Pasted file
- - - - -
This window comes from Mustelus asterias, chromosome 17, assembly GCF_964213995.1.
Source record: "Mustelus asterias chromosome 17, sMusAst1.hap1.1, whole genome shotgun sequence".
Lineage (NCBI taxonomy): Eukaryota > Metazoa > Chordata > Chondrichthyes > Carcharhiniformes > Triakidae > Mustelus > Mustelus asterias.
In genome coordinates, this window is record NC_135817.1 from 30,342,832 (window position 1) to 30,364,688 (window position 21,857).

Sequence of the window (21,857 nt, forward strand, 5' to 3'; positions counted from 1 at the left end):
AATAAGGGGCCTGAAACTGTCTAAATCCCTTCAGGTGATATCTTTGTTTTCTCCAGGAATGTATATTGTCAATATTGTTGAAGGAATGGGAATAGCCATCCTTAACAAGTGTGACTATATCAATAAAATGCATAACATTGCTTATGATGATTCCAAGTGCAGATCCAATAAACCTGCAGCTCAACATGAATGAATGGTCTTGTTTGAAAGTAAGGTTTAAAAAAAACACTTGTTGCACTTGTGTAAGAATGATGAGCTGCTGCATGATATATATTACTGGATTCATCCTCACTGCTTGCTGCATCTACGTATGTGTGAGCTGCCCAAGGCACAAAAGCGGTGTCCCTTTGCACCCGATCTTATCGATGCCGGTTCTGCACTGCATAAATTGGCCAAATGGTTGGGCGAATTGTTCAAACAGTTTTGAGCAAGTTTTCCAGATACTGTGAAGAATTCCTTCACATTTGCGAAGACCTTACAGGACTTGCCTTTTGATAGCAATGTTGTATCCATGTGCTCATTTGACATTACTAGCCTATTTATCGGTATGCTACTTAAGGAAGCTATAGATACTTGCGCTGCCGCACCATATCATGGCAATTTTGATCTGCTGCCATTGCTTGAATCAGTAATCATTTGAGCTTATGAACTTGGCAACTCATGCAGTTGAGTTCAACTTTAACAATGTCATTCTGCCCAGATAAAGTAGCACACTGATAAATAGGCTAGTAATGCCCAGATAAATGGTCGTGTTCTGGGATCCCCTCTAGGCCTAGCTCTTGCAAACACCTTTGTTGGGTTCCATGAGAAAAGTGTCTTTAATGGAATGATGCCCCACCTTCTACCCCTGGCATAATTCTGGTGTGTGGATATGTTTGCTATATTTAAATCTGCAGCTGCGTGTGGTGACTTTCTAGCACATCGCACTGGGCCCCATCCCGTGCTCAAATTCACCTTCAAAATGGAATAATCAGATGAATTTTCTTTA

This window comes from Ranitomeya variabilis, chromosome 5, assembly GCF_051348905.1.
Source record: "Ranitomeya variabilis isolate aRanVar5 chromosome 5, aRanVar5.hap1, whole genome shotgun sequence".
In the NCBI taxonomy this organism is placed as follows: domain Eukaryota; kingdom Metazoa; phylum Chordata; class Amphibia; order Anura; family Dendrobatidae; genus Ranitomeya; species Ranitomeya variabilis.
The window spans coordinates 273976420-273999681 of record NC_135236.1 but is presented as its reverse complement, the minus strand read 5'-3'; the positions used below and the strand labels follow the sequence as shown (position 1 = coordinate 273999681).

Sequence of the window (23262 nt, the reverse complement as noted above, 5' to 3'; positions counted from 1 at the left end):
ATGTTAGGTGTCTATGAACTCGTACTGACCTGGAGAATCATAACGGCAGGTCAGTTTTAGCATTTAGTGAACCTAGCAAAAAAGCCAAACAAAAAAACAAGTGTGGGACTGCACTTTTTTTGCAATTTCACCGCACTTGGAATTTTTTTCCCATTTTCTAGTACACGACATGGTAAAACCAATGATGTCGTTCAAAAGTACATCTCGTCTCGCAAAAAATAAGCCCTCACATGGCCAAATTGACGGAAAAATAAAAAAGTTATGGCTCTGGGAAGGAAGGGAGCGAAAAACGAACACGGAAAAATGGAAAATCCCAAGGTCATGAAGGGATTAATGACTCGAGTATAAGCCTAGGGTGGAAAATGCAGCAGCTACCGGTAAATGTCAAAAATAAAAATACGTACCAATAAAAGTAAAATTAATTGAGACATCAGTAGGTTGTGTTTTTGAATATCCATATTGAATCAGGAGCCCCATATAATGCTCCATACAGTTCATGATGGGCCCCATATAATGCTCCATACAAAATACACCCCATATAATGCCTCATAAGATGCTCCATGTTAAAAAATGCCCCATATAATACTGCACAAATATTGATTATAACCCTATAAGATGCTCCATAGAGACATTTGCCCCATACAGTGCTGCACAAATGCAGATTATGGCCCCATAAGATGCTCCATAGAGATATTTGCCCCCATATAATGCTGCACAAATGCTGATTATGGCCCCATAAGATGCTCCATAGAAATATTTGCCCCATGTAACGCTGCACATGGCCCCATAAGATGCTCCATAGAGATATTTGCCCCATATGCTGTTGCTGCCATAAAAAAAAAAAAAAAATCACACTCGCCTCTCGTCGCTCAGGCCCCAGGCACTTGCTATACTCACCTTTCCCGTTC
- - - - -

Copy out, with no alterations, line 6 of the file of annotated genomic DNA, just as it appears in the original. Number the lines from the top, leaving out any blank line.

AATAAGGGGCCTGAAACTGTCTAAATCCCTTCAGGTGATATCTTTGTTTTCTCCAGGAATGTATATTGTCAATATTGTTGAAGGAATGGGAATAGCCATCCTTAACAAGTGTGACTATATCAATAAAATGCATAACATTGCTTATGATGATTCCAAGTGCAGATCCAATAAACCTGCAGCTCAACATGAATGAATGGTCTTGTTTGAAAGTAAGGTTTAAAAAAAACACTTGTTGCACTTGTGTAAGAATGATGAGCTGCTGCATGATATATATTACTGGATTCATCCTCACTGCTTGCTGCATCTACGTATGTGTGAGCTGCCCAAGGCACAAAAGCGGTGTCCCTTTGCACCCGATCTTATCGATGCCGGTTCTGCACTGCATAAATTGGCCAAATGGTTGGGCGAATTGTTCAAACAGTTTTGAGCAAGTTTTCCAGATACTGTGAAGAATTCCTTCACATTTGCGAAGACCTTACAGGACTTGCCTTTTGATAGCAATGTTGTATCCATGTGCTCATTTGACATTACTAGCCTATTTATCGGTATGCTACTTAAGGAAGCTATAGATACTTGCGCTGCCGCACCATATCATGGCAATTTTGATCTGCTGCCATTGCTTGAATCAGTAATCATTTGAGCTTATGAACTTGGCAACTCATGCAGTTGAGTTCAACTTTAACAATGTCATTCTGCCCAGATAAAGTAGCACACTGATAAATAGGCTAGTAATGCCCAGATAAATGGTCGTGTTCTGGGATCCCCTCTAGGCCTAGCTCTTGCAAACACCTTTGTTGGGTTCCATGAGAAAAGTGTCTTTAATGGAATGATGCCCCACCTTCTACCCCTGGCATAATTCTGGTGTGTGGATATGTTTGCTATATTTAAATCTGCAGCTGCGTGTGGTGACTTTCTAGCACATCGCACTGGGCCCCATCCCGTGCTCAAATTCACCTTCAAAATGGAATAATCAGATGAATTTTCTTTA